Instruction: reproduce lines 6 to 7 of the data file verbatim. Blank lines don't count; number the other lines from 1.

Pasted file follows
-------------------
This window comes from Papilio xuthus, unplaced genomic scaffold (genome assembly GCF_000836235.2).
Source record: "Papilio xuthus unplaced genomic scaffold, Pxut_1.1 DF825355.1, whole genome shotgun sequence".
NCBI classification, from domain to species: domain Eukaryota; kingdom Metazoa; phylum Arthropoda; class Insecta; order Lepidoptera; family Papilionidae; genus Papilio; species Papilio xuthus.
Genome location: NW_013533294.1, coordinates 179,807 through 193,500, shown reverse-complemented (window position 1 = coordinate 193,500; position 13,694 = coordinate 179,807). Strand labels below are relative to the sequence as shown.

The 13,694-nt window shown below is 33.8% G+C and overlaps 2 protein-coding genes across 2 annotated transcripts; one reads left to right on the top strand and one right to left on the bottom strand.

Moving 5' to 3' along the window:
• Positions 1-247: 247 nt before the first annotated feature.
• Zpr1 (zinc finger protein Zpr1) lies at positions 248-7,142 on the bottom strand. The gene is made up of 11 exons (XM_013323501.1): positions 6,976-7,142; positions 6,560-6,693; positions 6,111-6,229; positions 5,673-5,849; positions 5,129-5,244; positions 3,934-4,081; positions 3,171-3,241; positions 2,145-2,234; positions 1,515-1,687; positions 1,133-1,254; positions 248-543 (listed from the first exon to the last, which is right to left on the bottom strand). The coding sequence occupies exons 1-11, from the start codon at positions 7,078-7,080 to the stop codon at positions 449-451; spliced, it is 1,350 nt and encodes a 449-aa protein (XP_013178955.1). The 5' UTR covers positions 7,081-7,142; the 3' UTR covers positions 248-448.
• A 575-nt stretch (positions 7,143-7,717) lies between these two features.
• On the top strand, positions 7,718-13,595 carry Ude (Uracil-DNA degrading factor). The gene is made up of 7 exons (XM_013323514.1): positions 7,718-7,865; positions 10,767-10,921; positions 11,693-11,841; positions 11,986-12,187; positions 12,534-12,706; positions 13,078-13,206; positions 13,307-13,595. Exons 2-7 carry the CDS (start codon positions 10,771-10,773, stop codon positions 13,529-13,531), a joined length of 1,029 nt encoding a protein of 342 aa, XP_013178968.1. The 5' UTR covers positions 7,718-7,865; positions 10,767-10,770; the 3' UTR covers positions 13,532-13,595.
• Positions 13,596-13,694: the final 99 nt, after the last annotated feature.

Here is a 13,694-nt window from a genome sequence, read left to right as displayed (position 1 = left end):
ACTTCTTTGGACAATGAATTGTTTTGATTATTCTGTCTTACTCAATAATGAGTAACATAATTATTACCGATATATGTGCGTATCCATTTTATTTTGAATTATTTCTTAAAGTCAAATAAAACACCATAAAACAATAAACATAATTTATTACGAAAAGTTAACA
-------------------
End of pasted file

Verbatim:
Moving 5' to 3' along the window:
• Positions 1-247: 247 nt before the first annotated feature.